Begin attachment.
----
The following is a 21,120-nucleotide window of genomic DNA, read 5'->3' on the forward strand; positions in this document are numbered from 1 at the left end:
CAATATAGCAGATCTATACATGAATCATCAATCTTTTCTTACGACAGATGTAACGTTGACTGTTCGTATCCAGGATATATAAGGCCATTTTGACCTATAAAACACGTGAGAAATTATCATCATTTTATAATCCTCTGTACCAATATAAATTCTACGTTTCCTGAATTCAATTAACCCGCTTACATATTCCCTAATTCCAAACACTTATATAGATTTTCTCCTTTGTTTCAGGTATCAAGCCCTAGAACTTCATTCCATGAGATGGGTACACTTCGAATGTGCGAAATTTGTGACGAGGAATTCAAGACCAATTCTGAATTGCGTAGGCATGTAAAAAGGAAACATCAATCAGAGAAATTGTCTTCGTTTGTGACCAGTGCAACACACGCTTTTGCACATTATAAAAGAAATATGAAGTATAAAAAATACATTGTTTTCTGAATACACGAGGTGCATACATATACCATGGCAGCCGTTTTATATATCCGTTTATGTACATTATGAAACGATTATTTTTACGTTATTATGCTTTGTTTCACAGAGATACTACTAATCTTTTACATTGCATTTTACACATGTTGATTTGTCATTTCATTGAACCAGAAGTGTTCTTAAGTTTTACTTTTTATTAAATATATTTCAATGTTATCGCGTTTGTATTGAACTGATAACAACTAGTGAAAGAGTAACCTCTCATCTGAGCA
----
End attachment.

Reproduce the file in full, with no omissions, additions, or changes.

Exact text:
The following is a 21,120-nucleotide window of genomic DNA, read 5'->3' on the forward strand; positions in this document are numbered from 1 at the left end:
CAATATAGCAGATCTATACATGAATCATCAATCTTTTCTTACGACAGATGTAACGTTGACTGTTCGTATCCAGGATATATAAGGCCATTTTGACCTATAAAACACGTGAGAAATTATCATCATTTTATAATCCTCTGTACCAATATAAATTCTACGTTTCCTGAATTCAATTAACCCGCTTACATATTCCCTAATTCCAAACACTTATATAGATTTTCTCCTTTGTTTCAGGTATCAAGCCCTAGAACTTCATTCCATGAGATGGGTACACTTCGAATGTGCGAAATTTGTGACGAGGAATTCAAGACCAATTCTGAATTGCGTAGGCATGTAAAAAGGAAACATCAATCAGAGAAATTGTCTTCGTTTGTGACCAGTGCAACACACGCTTTTGCACATTATAAAAGAAATATGAAGTATAAAAAATACATTGTTTTCTGAATACACGAGGTGCATACATATACCATGGCAGCCGTTTTATATATCCGTTTATGTACATTATGAAACGATTATTTTTACGTTATTATGCTTTGTTTCACAGAGATACTACTAATCTTTTACATTGCATTTTACACATGTTGATTTGTCATTTCATTGAACCAGAAGTGTTCTTAAGTTTTACTTTTTATTAAATATATTTCAATGTTATCGCGTTTGTATTGAACTGATAACAACTAGTGAAAGAGTAACCTCTCATCTGAGCA